R. v. B.M, 2016 [July, 2016, Lloydminister, Alberta]: Over 80, Impaired Driving and Dangerous Driving charges results in an acquittal.

Published On: Oct 06,2016

Our client was facing various charges under criminal law including impaired driving, “Over 80” and dangerous driving. The allegation were significant In our view, the best defence for our client was under the Canadian Charter of Rights and Freedoms. Accordingly, a Notice was filed in the Courts positing various violations. Our strongest argument were predicated on Section 9 of the Charter. The Royal Canadian Mounted Police Members detained our client overnight without lawful authority. The Courts have ruled, in previous case, that such conduct is impermissible. Our Criminal Defence Lawyers relied on an unreported decision called Regina v. Bishop, Court File Number 110249802P1 wherein the Honourable Judge Ann J. Brown, PCJ stated (in that case):

“Essentially, 497 and 498 of the Criminal Code require a person be released unless the police officer believes on reasonable grounds that it’s necessary in the public interest to detain the person. And there are certain stipulated reasons for which that detention can be made: if it’s necessary to establish the identity of the person, secure or preserve evidence relating to the offence, prevent the continuing or repetition of the offence or commission off another offence, and ensure the safety and security of any victim or witness to the offence. And there’s also the concern that if the person is released from custody, thet person will fail to attend court in order to be dealt with according to law.

Those are the considerations that a police officer must bring to bear when deciding whether or not to release someone from custody. So none of those concerns was present in your case. Constable Ludlow’s explanation was that you had no one to call to collect you. And there seemed to be, from Constable Ludlow’s evidence, something of an unwritten policy in the Okotoks RCMP to keep a person who had been drinking in custody until sober. But even if that was the case, and that was certainly the explanation that Constable Ludlow provided for keeping you overnight, there was no checking — or, no evidence that your condition was checked later on and at all times you displayed minimal signs of impairment by alcohol.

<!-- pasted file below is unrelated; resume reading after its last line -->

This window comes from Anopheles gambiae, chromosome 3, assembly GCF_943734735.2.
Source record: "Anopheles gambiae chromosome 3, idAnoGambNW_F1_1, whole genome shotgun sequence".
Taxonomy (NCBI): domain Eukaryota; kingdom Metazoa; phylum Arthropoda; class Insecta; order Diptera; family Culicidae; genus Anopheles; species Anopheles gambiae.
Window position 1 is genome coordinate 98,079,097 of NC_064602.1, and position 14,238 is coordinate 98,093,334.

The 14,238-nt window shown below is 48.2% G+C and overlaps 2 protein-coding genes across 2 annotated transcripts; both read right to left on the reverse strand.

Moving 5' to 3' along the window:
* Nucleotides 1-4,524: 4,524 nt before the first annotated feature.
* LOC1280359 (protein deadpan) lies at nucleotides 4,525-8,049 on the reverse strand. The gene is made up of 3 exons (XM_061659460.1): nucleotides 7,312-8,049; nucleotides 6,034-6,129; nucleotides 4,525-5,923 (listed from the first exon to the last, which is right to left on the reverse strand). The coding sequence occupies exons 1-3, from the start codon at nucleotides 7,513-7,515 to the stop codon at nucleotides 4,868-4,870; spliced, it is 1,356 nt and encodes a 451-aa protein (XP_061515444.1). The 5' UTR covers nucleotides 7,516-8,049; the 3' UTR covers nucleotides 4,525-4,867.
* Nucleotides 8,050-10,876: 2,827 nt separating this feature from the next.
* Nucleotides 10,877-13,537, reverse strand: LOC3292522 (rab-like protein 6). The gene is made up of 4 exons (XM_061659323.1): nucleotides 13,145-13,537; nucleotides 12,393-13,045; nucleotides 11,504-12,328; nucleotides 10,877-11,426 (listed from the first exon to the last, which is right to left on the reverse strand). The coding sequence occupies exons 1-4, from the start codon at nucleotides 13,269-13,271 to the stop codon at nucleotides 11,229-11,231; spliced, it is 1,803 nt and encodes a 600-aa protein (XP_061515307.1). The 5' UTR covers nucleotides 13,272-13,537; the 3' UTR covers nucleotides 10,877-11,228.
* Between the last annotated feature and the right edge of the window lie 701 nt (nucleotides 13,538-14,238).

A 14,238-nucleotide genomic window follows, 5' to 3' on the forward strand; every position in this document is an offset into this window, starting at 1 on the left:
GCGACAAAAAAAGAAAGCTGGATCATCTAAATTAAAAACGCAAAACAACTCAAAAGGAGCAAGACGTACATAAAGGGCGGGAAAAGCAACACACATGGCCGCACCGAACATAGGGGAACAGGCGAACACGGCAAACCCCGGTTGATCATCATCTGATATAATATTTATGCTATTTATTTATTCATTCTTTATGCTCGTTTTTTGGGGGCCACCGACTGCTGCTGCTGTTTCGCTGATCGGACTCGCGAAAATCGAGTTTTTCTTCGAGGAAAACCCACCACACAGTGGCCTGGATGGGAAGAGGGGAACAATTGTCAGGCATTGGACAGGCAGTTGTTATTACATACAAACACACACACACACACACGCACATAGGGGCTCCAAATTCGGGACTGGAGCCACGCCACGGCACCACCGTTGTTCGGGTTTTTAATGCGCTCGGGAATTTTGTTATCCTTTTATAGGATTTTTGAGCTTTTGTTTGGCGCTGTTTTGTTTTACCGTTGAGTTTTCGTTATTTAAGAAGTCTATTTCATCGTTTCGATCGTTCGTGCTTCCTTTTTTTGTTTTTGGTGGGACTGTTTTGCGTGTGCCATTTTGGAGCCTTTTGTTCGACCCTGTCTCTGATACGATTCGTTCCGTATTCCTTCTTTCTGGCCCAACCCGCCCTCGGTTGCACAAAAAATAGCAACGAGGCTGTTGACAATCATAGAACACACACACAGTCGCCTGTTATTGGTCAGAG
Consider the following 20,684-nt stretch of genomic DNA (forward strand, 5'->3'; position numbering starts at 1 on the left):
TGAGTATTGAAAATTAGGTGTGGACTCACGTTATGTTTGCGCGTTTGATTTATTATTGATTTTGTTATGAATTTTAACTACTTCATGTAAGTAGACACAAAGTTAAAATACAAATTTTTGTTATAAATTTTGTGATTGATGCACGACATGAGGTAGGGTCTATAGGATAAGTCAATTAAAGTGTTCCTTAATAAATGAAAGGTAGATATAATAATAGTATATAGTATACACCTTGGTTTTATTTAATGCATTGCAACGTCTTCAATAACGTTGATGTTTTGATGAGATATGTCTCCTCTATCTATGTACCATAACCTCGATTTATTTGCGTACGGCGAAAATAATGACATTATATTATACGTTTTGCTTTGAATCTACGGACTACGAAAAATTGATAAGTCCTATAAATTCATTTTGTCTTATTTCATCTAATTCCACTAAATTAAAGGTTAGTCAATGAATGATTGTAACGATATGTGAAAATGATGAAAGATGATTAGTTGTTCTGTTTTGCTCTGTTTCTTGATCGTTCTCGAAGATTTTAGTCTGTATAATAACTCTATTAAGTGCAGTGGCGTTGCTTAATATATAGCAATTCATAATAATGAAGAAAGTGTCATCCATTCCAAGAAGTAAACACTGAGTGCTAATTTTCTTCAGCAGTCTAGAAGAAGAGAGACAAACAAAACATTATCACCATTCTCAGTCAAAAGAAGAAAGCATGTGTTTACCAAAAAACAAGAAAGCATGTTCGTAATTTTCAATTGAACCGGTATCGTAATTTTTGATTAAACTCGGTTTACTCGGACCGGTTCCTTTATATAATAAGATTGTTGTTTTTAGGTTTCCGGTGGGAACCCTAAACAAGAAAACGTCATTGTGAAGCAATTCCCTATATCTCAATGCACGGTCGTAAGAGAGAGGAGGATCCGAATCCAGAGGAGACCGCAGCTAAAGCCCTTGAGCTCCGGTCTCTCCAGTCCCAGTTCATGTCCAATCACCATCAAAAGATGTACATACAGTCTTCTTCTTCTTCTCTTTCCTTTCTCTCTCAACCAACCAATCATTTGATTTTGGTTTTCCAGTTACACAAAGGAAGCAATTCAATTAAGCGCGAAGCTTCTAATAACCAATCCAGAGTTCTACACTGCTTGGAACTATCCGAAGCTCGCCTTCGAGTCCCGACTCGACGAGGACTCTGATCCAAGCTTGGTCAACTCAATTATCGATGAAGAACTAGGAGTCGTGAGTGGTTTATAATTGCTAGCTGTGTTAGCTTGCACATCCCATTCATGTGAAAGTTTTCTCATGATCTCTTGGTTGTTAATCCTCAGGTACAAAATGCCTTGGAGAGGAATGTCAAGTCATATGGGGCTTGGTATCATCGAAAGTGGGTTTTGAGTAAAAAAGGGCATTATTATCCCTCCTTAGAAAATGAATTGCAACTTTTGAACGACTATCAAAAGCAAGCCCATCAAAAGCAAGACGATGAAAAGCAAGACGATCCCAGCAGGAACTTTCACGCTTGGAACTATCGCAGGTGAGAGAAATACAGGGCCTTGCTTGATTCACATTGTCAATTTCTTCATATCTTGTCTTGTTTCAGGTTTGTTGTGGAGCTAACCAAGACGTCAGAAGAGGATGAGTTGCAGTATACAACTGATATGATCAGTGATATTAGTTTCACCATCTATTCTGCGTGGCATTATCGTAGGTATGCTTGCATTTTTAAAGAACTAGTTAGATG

So there was no offer of contacting a — a taxi or offering you a — a phone call or — or a lift, nothing of that nature. It was simply that you were kept overnight. This is very similar to the Macalvey (phonetic) decision, which is a Court of Queen’s Bench decision in which the trial judge at Provincial Court granted a stay and then Justice Langston of the Court of Queen’s Bench dismissed the Crown appeal. Your situation, I think, is also quite distinguishable from that of Sims (phonetic) from the Alberta Court of Appeal in which the person was grossly intoxicated, had suffered injuries, the weather was freezing outside. Certainly those reasons would have a bearing in the concern for the public interest and ensuring that a person was not a danger to himself or others.”

Our client was acquitted of all charges against him due to a want of evidence against him. It is critical to ensure the you have a qualified criminal defence lawyer that understands the intricacies of impaired driving and criminal (defence) law to review your file to ensure that all defences are marshalled to your available. For a consultation, call Mr. J. S. Patel at 403-585-1960.